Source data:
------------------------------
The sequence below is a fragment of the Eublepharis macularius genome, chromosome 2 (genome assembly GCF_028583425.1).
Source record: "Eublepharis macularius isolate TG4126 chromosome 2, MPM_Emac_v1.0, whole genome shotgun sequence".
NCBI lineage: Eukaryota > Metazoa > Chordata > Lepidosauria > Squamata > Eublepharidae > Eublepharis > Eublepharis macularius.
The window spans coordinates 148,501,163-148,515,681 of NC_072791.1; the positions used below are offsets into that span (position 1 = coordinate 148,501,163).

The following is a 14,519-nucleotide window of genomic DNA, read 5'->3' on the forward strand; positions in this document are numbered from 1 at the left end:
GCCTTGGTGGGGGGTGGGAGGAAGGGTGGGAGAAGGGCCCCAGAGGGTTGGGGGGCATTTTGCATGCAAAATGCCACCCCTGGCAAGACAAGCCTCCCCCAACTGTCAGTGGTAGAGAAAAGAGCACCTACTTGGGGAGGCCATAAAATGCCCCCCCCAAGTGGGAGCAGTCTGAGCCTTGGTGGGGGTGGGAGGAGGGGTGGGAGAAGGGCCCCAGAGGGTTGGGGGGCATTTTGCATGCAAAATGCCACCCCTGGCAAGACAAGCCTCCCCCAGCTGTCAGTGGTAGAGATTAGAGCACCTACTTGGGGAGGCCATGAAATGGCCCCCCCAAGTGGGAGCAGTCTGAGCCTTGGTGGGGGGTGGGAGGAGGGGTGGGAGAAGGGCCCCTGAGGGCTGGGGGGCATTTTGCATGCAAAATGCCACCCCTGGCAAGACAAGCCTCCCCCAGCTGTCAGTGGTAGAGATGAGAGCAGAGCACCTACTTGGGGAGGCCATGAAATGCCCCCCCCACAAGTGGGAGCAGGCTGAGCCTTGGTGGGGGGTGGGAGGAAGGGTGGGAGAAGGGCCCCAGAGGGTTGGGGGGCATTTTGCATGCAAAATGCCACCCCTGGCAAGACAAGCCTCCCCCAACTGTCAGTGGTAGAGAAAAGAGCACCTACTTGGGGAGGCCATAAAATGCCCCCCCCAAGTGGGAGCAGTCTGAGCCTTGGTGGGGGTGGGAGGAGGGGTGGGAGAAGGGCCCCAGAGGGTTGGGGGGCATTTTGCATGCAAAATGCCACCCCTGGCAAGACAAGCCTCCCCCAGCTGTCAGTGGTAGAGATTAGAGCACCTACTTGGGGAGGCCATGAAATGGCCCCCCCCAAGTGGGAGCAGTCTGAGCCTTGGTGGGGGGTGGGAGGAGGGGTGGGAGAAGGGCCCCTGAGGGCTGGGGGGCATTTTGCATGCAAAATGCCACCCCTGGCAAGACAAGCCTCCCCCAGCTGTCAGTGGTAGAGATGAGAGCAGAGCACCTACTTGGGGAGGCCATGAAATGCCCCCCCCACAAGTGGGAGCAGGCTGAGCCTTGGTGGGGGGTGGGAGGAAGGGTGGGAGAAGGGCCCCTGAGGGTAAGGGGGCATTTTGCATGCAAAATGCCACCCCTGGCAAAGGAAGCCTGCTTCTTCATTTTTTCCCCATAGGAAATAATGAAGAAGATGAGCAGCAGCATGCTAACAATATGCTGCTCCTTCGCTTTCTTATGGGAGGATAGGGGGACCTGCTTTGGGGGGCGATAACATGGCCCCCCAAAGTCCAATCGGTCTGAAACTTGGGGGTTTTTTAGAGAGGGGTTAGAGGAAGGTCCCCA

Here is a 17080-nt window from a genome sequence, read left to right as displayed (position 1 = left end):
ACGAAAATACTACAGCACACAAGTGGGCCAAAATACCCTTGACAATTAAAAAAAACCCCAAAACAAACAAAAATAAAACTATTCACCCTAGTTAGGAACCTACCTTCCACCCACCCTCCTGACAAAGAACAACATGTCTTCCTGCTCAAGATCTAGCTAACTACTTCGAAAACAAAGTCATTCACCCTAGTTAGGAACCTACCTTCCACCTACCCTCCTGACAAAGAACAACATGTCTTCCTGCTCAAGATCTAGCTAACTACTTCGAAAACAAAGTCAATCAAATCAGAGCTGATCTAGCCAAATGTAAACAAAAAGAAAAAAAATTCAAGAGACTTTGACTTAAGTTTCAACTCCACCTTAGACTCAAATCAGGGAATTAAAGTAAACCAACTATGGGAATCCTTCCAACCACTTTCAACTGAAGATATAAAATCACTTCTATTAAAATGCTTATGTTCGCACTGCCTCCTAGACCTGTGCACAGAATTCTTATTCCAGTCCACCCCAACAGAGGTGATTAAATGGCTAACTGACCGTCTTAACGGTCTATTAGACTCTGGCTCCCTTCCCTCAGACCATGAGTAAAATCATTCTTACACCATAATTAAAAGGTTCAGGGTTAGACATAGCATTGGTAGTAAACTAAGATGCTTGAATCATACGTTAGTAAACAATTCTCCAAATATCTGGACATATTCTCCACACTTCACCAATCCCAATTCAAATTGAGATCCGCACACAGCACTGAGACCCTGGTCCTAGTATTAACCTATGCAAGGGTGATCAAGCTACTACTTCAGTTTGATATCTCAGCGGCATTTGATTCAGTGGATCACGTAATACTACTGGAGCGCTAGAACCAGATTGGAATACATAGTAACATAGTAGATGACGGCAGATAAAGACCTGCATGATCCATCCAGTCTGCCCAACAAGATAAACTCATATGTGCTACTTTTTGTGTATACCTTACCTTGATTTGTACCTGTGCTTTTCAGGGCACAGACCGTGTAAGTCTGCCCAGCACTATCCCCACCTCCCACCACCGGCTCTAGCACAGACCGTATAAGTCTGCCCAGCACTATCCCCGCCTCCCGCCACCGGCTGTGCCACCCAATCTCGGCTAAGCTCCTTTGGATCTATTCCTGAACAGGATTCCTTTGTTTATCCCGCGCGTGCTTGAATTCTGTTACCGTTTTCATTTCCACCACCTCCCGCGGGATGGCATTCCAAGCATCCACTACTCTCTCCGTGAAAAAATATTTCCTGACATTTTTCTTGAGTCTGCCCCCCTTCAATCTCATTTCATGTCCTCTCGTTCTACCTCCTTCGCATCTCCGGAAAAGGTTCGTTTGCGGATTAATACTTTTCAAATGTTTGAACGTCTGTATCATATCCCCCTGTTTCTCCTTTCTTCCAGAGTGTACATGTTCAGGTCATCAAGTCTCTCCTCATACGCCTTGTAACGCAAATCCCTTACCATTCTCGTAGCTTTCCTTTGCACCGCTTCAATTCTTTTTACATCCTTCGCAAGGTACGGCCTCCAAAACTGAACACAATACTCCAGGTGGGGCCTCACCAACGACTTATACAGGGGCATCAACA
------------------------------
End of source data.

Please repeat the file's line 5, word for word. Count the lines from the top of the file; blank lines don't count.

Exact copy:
The following is a 14,519-nucleotide window of genomic DNA, read 5'->3' on the forward strand; positions in this document are numbered from 1 at the left end: